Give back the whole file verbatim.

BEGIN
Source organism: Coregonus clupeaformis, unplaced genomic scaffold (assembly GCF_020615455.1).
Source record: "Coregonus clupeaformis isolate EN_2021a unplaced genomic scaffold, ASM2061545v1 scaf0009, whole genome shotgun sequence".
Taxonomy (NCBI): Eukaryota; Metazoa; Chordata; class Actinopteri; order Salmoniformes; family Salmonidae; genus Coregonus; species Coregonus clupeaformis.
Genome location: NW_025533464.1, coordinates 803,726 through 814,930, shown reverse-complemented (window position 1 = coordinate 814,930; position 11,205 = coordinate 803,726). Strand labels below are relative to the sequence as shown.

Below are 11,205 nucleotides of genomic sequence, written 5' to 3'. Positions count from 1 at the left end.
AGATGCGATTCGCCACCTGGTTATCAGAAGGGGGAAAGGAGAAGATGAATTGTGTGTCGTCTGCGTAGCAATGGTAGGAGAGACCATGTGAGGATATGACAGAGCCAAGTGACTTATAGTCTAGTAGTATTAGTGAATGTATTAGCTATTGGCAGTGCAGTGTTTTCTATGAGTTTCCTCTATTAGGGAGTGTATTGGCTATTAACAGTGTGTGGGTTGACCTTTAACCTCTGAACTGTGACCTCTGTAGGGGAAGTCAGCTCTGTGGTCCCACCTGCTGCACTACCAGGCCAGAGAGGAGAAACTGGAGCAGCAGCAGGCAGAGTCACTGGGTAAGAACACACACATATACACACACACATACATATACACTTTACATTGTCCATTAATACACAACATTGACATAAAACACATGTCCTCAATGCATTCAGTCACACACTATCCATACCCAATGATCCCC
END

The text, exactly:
Source organism: Coregonus clupeaformis, unplaced genomic scaffold (assembly GCF_020615455.1).
Source record: "Coregonus clupeaformis isolate EN_2021a unplaced genomic scaffold, ASM2061545v1 scaf0009, whole genome shotgun sequence".
Taxonomy (NCBI): Eukaryota; Metazoa; Chordata; class Actinopteri; order Salmoniformes; family Salmonidae; genus Coregonus; species Coregonus clupeaformis.
Genome location: NW_025533464.1, coordinates 803,726 through 814,930, shown reverse-complemented (window position 1 = coordinate 814,930; position 11,205 = coordinate 803,726). Strand labels below are relative to the sequence as shown.

Below are 11,205 nucleotides of genomic sequence, written 5' to 3'. Positions count from 1 at the left end.
AGATGCGATTCGCCACCTGGTTATCAGAAGGGGGAAAGGAGAAGATGAATTGTGTGTCGTCTGCGTAGCAATGGTAGGAGAGACCATGTGAGGATATGACAGAGCCAAGTGACTTATAGTCTAGTAGTATTAGTGAATGTATTAGCTATTGGCAGTGCAGTGTTTTCTATGAGTTTCCTCTATTAGGGAGTGTATTGGCTATTAACAGTGTGTGGGTTGACCTTTAACCTCTGAACTGTGACCTCTGTAGGGGAAGTCAGCTCTGTGGTCCCACCTGCTGCACTACCAGGCCAGAGAGGAGAAACTGGAGCAGCAGCAGGCAGAGTCACTGGGTAAGAACACACACATATACACACACACATACATATACACTTTACATTGTCCATTAATACACAACATTGACATAAAACACATGTCCTCAATGCATTCAGTCACACACTATCCATACCCAATGATCCCC